In Table 1, we present an overview of the short forms studied here. Since Wechsler’s intelligence scales were originally considered to have a two-factor structure, that is, a verbal and nonverbal (performance) factor of cognitive ability (based on factor analysis on the then-included subtests, see (Gutkin et al. 1984) for a critical discussion), four two-subtest short forms were included, each of which included a verbal factor and a performance factor (SF1–SF4). These two-subtest short forms were all based on previous studies, except for SF4, which was based on the results of our stepwise regression providing a good fit to predict FSIQ. Furthermore, we compared short forms consisting of four, five, six, or seven WAIS-IV subtests, which may better reflect the current four-factor structure of the WAIS-IV (Wechsler 2008b). This four-factor structure has resulted in four index scores: Verbal Comprehension (VC), Perceptual Reasoning (PR), Working Memory (WM), and Processing Speed (PS). Our previous study showed that this four-factor model is a better fit than a five-factor model (Suwartono 2018). Although it should be stressed that our study aim was to examine short versions of the WAIS-IV-ID that provide the best estimate of the FSIQ rather than estimates of the individual index scores, we selected representative subtests from each factor. The selection was thus based on the factor loadings from the four- and five-factor models from our previous study that provided the most adequate Goodness of Fit indexes (Suwartono 2018) and reflect the structure of the Indonesian-language version of the WAIS-IV (WAIS-IV-ID; Suwartono et al. 2014). This resulted in four-subtest version SF6 and five-subtest version SF13. We also added two further short forms based on our data collection: SF5 was developed using the highest independent correlation coefficients between each subtest and the FSIQ, while SF12 combines SF4 and SF5. In addition, we included several short forms based on previous studies of the WAIS short forms, provided that those subtests were still available in the WAIS-IV (SF7–SF11). While studies on the clinical validity of WAIS short forms are scarce, several of the listed SFs have been validated in clinical samples from different countries, such as myotonic dystrophy type 1 (SF2; Garmendia et al. 2022), schizophrenia (SF11; Bulzacka et al. 2016), mild neurocognitive disorder and dementia (SF6, SF8, SF11; Takeda et al. 2018) and traumatic brain injury (SF5; Reid-Arndt et al. 2011). In total, we compared the psychometric properties of 13 short forms with the WAIS-IV-ID.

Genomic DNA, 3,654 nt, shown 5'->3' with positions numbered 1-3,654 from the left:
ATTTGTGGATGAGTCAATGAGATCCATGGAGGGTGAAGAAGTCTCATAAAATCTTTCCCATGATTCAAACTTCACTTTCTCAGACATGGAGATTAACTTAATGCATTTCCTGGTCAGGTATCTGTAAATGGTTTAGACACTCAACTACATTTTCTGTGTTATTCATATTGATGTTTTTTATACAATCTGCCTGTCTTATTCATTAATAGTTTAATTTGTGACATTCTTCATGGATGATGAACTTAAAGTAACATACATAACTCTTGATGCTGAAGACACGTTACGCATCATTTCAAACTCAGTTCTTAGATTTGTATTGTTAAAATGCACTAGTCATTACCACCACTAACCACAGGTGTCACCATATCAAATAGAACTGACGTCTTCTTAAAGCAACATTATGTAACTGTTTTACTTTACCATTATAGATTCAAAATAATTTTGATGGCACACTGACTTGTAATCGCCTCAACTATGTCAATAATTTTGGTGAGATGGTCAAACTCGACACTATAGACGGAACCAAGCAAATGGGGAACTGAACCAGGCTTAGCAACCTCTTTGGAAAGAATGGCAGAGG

2. Materials and Methods

2.1. Sampling Method

In order to identify the best short form for the WAIS-IV-ID, the Indonesian standardization sample was used. All participants were recruited from the Indonesian population using the standardized protocol described in the WAIS-IV manual (Wechsler 2008b). A quota sampling method was used to represent the population census data from the six largest islands in Indonesia; 57.49% (136.6 million individuals) live on Java, 21.31% on Sumatra, 7.31% on Sulawesi, 5.8% on Kalimantan, and 5.50% live on Nusa Tenggara and Bali (Badan Pusat Statistik Indonesia 2012). A second study was conducted to assess the validity of the chosen short form. This validation study was conducted in Jakarta using a convenience sampling method.

2.2. Participants

The existing standardization data set of 1745 participants that was collected for the development and construction of the WAIS-IV-ID was used (see Suwartono et al. (2014) for a more detailed description of the data collection). In short, this data set consists of 736 men (42.2%) and 1009 women (57.8%), whose ages ranged from 16.0 to 69.9 years old (M = 31.74, SD = 14.12). Their education levels were as follows: 8.0% completed only junior high school, 48.6% completed senior high school, 37.0% had obtained an undergraduate degree (BA or BSc), and 6.4% had completed a postgraduate degree (MA, MSc, or PhD). Most of the participants were from Java (58.2%), and the rest were recruited from Sumatra (16.6%), Sulawesi (10.5%), Borneo (8.0%), and Nusa Tenggara and Bali (6.7%).
An independent sample of 20 new participants was recruited for the validation study. The participants were recruited from Atma Jaya University. This convenience sample included 3 men (15%) and 17 women (85%). Their ages ranged from 17 to 60 years old (M = 29.80, SD = 13.80). Thirteen of these participants completed an undergraduate degree (BA, BSc), 5 completed senior high school, 1 completed junior high school, and 1 completed a Master’s degree. All participants were from Jakarta.

2.3. Instruments

The WAIS-IV-ID consists of ten core subtests, Block Design (BD), Similarity (SI), Digit Span (DS), Matrix Reasoning (MR), Vocabulary (VC), Arithmetic (AR), Symbol Search (SS), Visual Puzzle (VP), Information (IN), Coding (CD), as well as five supplemental subtests: Letter–Number Sequencing (LN), Figure Weights (FW), Comprehension (CO), Cancellation (CA), and Picture Completion (PC). The items of the WAIS-IV-ID subtests are the same as or equivalent to those of the US version of the WAIS-IV (Suwartono et al. 2014; Wechsler 2008a). The WAIS-IV-ID has been shown to have a good reliability (Suwartono et al. 2014), structural validity (Suwartono 2018), and external validity (Suwartono et al. 2016). The WAIS-IV-ID is used in Indonesia in the field of education, human resource management, and health care (Suwartono 2018) and replaced the Indonesian adaption of the Wechsler–Bellevue Intelligence Scale, developed in 1939, which was still taught and used in Indonesia until recently (Suwartono et al. 2014).

2.4. Procedure